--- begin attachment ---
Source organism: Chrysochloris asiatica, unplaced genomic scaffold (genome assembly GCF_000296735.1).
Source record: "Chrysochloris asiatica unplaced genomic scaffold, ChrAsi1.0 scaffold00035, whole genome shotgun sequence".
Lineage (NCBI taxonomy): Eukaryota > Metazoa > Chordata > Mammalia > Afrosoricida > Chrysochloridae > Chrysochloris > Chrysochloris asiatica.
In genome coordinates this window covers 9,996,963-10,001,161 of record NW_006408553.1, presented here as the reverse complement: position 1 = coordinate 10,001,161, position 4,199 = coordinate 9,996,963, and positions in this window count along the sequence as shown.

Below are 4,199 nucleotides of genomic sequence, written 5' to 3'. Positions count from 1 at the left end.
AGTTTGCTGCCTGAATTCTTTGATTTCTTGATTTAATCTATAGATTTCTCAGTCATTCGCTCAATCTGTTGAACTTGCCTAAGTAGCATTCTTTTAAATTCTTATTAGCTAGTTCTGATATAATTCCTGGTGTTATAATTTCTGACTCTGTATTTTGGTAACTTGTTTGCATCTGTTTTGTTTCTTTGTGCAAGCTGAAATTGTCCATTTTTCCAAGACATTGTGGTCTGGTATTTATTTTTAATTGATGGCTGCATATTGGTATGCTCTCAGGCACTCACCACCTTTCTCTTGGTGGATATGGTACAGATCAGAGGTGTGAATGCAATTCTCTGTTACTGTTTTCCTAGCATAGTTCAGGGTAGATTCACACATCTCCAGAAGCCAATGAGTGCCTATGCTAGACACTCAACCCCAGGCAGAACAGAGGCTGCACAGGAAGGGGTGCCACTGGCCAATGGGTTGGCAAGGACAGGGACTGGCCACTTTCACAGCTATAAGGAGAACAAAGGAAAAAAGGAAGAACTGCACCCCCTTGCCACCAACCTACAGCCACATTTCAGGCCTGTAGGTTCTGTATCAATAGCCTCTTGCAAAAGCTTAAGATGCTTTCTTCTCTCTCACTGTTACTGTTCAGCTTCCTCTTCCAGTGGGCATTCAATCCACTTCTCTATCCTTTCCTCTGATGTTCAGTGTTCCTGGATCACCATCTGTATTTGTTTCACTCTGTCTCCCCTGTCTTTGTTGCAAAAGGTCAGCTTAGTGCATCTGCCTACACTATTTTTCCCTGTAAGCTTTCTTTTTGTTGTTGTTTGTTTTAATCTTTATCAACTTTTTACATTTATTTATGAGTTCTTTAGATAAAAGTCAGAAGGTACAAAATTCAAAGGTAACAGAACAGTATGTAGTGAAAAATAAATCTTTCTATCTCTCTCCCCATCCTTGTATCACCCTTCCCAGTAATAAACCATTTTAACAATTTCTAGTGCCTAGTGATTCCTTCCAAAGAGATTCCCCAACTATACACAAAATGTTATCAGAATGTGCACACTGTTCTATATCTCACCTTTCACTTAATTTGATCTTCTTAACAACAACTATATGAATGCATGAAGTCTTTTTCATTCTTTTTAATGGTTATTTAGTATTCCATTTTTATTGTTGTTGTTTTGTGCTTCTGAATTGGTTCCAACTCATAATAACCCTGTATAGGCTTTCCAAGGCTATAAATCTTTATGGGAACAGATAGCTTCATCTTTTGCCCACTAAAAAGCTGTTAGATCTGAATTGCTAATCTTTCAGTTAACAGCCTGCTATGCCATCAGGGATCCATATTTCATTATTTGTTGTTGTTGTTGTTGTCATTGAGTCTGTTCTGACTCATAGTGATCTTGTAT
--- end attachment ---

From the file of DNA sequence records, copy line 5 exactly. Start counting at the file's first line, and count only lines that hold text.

Below are 4,199 nucleotides of genomic sequence, written 5' to 3'. Positions count from 1 at the left end.